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Gates Calls for 'New Institutions' to Address 21st Century Challenges

U.S. Defense Secretary Robert Gates says the international community needs new capabilities and may need "new institutions" to deal with today's security challenges, such as Afghanistan, which he says require a mix of military and civilian efforts. VOA's Al Pessin reports from Washing.

Secretary Gates says the United States must be prepared to make "sacrifices," take "risks" and "lead" the international community to make the "institutional changes" needed to address problems in many countries that can, in his words, "be every bit as destabilizing as militaries on the march."

"We must be prepared to change old ways of doing business and create new institutions - both nationally and internationally - to deal with the long-term challenges we face abroad," said Robert Gates.

Secretary Gates said he was referring to such issues as ethnic tensions, economic turmoil, natural disasters and even disease. He said "vulnerable states" with such problems could descend into violence and become the safe havens where the next international terrorist attacks are planned, just as Afghanistan became the headquarters where al-Qaida leaders planned the September 11th attacks.

Gates says until recently western countries, their militaries and their international organizations did not have the capabilities needed to address such complex new challenges. He says militaries need to be better-funded and governments need to allow their forces to be used in combat situations against terrorists and insurgents. He says the troops also need to know how to train new armies, like Afghanistan's. And the secretary says governments need to improve their ability to promote economic development, reconstruction and improved governance, as well as to fight the drug trade that funds much of Afghanistan's insurgency.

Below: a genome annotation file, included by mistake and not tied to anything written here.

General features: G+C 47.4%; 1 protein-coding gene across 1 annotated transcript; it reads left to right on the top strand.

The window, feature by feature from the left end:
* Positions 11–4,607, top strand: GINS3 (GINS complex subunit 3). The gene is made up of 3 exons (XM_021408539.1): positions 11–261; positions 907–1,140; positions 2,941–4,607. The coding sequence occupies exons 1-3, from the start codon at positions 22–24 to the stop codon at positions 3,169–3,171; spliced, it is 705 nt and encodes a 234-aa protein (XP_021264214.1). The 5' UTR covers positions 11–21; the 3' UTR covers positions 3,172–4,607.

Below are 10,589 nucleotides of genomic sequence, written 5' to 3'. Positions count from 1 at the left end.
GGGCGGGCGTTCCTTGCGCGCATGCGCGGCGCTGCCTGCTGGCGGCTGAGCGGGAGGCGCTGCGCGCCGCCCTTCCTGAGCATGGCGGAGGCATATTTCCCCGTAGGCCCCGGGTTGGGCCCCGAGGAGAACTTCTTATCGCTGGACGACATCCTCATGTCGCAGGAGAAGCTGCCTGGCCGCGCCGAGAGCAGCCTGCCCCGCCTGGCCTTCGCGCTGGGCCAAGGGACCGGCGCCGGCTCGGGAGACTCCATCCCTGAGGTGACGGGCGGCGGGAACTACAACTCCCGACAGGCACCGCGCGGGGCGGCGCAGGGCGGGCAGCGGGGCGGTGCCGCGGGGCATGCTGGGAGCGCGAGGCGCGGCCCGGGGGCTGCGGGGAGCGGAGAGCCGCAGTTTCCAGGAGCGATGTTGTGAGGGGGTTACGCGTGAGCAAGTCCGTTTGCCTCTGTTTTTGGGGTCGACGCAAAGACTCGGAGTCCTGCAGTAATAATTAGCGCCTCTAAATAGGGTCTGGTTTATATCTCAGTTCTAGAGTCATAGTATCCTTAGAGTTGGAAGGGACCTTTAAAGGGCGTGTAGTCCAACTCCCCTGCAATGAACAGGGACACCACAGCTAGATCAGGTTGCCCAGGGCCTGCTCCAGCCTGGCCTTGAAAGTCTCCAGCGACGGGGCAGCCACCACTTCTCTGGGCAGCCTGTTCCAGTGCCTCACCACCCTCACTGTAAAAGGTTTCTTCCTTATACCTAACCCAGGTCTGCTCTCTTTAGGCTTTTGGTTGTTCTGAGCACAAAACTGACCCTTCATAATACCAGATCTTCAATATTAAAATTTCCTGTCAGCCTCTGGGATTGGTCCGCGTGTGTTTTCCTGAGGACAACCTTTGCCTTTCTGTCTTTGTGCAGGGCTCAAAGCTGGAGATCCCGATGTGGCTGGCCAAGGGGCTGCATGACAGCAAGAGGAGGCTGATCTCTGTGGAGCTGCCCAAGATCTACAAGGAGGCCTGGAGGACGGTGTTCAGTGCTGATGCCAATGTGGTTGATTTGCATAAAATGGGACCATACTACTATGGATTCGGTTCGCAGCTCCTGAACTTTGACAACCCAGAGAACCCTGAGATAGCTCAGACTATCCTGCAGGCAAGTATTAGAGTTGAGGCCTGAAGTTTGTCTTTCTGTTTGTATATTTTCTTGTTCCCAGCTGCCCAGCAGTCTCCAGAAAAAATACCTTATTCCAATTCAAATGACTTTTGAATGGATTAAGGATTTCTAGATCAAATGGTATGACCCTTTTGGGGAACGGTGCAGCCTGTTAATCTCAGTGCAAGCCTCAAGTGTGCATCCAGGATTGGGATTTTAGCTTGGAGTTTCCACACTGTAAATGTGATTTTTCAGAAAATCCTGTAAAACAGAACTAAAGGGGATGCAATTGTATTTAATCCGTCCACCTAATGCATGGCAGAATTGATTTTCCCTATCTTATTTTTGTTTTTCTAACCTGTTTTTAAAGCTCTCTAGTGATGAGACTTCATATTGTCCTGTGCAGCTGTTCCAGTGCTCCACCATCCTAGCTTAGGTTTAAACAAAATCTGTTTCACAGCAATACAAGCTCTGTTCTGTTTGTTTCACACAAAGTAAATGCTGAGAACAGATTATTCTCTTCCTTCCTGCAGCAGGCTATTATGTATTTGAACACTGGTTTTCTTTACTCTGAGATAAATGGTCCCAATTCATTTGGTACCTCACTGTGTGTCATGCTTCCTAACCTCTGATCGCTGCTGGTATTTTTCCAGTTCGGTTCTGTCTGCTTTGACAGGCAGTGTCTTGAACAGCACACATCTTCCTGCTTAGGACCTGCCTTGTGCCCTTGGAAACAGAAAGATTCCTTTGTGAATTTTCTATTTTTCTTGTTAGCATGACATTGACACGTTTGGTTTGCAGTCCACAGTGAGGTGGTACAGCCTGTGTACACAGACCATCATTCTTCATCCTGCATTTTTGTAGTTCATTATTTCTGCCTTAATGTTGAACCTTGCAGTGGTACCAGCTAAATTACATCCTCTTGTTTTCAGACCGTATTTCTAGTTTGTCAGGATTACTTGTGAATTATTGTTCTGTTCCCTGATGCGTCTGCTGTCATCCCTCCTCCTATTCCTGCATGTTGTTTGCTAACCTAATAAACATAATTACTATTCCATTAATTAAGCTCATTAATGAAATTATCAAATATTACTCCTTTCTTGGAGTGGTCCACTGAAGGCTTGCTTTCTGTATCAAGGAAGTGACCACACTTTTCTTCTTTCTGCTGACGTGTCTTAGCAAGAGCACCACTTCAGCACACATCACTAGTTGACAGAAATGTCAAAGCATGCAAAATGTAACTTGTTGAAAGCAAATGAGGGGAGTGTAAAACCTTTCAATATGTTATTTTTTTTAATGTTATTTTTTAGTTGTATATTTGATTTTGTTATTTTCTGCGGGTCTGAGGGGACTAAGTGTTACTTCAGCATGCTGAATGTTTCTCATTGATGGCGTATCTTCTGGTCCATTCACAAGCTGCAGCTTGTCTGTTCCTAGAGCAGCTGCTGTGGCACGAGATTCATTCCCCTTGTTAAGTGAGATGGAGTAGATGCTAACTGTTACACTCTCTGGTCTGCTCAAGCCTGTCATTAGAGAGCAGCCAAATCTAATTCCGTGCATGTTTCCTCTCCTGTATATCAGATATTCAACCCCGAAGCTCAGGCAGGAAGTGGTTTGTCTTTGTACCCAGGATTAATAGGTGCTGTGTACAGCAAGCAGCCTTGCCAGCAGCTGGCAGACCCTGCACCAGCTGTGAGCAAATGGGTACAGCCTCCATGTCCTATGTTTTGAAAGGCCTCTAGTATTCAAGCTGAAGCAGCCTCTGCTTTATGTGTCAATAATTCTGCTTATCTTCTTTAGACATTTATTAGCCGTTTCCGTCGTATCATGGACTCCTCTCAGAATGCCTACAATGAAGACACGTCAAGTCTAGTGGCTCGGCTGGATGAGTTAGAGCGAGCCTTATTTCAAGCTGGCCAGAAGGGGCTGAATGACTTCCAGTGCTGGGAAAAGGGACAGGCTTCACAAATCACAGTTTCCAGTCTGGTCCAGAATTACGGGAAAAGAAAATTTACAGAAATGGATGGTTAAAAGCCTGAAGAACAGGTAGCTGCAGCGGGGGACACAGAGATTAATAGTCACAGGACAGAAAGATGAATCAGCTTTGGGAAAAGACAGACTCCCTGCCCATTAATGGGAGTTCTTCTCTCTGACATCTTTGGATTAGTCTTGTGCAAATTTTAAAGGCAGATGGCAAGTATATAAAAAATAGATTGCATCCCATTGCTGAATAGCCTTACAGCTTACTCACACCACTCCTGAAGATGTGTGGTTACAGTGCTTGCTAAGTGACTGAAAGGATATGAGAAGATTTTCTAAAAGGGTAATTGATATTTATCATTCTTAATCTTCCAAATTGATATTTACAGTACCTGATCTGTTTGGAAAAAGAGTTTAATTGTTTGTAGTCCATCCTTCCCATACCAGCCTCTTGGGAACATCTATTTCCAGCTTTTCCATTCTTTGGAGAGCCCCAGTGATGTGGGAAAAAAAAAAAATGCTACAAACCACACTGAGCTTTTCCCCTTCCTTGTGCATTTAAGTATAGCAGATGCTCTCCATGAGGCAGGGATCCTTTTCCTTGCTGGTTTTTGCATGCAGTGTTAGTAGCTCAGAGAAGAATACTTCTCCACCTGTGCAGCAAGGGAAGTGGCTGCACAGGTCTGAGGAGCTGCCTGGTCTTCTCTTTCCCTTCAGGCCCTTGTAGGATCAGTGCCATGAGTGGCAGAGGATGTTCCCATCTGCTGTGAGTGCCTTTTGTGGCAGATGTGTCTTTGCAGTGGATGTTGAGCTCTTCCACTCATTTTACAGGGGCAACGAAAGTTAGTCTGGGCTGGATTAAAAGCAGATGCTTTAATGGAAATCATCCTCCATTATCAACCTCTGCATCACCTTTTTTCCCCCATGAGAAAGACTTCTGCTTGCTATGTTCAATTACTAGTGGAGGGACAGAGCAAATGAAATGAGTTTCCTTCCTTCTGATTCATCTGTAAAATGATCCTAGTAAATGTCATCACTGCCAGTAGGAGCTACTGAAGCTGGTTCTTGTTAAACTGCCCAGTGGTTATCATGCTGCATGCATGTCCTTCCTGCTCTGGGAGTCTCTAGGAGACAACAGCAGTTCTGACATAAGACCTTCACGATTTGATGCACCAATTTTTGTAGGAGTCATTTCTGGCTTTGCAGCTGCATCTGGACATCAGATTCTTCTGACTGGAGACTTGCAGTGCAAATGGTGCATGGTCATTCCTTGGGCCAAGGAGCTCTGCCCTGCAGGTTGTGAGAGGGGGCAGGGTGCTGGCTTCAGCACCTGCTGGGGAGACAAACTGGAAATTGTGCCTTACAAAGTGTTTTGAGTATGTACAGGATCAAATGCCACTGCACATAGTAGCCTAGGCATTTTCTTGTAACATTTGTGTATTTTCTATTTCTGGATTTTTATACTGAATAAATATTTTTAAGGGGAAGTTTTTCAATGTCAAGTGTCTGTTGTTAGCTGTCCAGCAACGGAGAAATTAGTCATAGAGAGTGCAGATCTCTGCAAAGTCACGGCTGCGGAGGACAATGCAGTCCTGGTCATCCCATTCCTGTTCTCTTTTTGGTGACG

Gates also called for changes within the U.S. government, to improve its ability to deliver non-military assistance abroad - a theme he has also stressed in the past.

The secretary was speaking to the U.S. Institute of Peace, a group funded by the Congress to prevent and resolve violent international conflicts and promote post-conflict stability and development.

He told the group "Afghanistan is the test" of whether the international community can integrate military and civilian efforts by governments and aid groups.

"To be successful, the entirety of the NATO alliance, the European Union, NGOs, and other groups - the full panoply of military and civilian elements - must better integrate and coordinate with one another and also with the Afghan government," he said. "These efforts today - however well-intentioned and even heroic - add up to less than the sum of the parts."

Secretary Gates said last week's NATO defense ministers' meeting was aimed at taking "concrete steps" to change that, but he says whether the effort will succeed "remains to be seen."

During a brief question-and-answer period, Secretary Gates also said coalition efforts in Afghanistan have ignored the country's traditional tribal structure, and must begin to work with local leaders to build peace and a new society. But he said the effort must be pursued carefully, in order to also build a strong central government and avoid the creation of new regional warlords.